Changing subject to who can or can't sing the blues like Blind Willie: in a piece on this John Bauldie contradicted himself, sort of. In the middle of his short piece he wrote: "and it's that knowledge that is being bewailed - not just the fact that no-one can sing the blues like Blind Willie McTell, but that Bob Dylan knows that no-one can." But at the end he writes: "The irony is that in attempting to express that inadequacy, in lamenting the oppression of his knowledge, Bob Dylan sings the blues indeed: and such a soul-rending blues as any of the old bluesmen - Blind Willie McTell, Robert Johnson - might have sold their souls to be able to sing." I get his point but think he was over-egging it a little, a bit like Andrew Muir's slightly over-labored emphasis in Troubador on the "irony" of "L&T" Dylan having finally acquired the voice of old bluesmen that he, supposedly, felt unable to live up to in his growly Woody Guthrie period (when it was more his harmonica and strumming that actually sounded like Guthrie). Personally, I find the vocal (and instrumentation and production) on "L&T" too be a little too on the compressed side, producing in me a feeling of irritation up the spine like his ludicrously low-pitched '95 vocals in the acoustic numbers did.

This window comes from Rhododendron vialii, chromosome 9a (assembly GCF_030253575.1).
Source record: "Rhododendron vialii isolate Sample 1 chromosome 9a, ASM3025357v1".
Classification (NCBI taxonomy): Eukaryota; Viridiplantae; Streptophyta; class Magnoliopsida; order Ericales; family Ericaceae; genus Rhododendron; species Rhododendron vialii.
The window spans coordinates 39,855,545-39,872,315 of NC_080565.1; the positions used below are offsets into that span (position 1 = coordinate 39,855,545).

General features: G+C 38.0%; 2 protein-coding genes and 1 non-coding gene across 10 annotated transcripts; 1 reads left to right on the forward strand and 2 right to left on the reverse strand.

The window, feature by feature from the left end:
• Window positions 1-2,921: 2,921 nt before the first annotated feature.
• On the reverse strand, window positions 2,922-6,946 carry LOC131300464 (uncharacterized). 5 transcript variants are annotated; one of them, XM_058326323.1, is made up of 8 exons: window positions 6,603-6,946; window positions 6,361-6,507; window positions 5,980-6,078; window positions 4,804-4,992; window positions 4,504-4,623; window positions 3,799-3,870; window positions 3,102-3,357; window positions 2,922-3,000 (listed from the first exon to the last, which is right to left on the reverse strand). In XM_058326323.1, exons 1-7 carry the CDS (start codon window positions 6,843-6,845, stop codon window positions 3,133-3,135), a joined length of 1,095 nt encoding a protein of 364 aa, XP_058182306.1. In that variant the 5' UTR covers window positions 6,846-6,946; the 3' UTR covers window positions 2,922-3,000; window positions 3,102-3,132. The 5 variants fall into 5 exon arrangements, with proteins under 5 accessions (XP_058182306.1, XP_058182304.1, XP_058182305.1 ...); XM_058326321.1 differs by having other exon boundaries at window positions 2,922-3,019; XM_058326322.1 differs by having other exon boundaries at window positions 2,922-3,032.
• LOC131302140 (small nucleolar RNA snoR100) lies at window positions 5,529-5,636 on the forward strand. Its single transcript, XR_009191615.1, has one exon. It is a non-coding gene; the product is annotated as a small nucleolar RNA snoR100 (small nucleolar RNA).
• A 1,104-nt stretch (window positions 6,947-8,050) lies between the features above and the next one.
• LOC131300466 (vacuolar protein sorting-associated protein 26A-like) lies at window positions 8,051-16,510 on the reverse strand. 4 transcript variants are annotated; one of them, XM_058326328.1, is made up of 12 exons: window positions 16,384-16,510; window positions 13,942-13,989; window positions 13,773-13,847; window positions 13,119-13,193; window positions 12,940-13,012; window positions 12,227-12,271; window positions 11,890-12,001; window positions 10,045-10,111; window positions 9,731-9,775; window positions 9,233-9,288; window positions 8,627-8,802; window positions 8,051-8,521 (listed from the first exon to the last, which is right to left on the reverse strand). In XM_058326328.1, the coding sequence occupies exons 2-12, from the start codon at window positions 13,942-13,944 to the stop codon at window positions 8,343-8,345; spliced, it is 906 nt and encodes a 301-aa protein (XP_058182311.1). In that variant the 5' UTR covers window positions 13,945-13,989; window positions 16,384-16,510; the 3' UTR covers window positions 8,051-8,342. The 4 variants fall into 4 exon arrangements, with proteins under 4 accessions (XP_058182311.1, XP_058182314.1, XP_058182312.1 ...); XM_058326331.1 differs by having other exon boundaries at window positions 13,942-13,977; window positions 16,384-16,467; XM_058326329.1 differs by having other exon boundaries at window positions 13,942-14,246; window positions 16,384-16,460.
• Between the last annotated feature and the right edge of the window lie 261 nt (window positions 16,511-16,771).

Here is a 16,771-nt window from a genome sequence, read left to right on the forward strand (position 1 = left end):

12:32 am  
Anonymous Anonymous said...

ps: several rejections there on supposed account of incorrect word verification. But they were right. However, the (only) difference on that last one, if you posted it (even if you didn't), is that I decided not to bother with PREVIEW.

12:35 am  
Anonymous Anonymous said...

You should make this link live!

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11:48 pm  
Blogger mondal said...

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7:46 am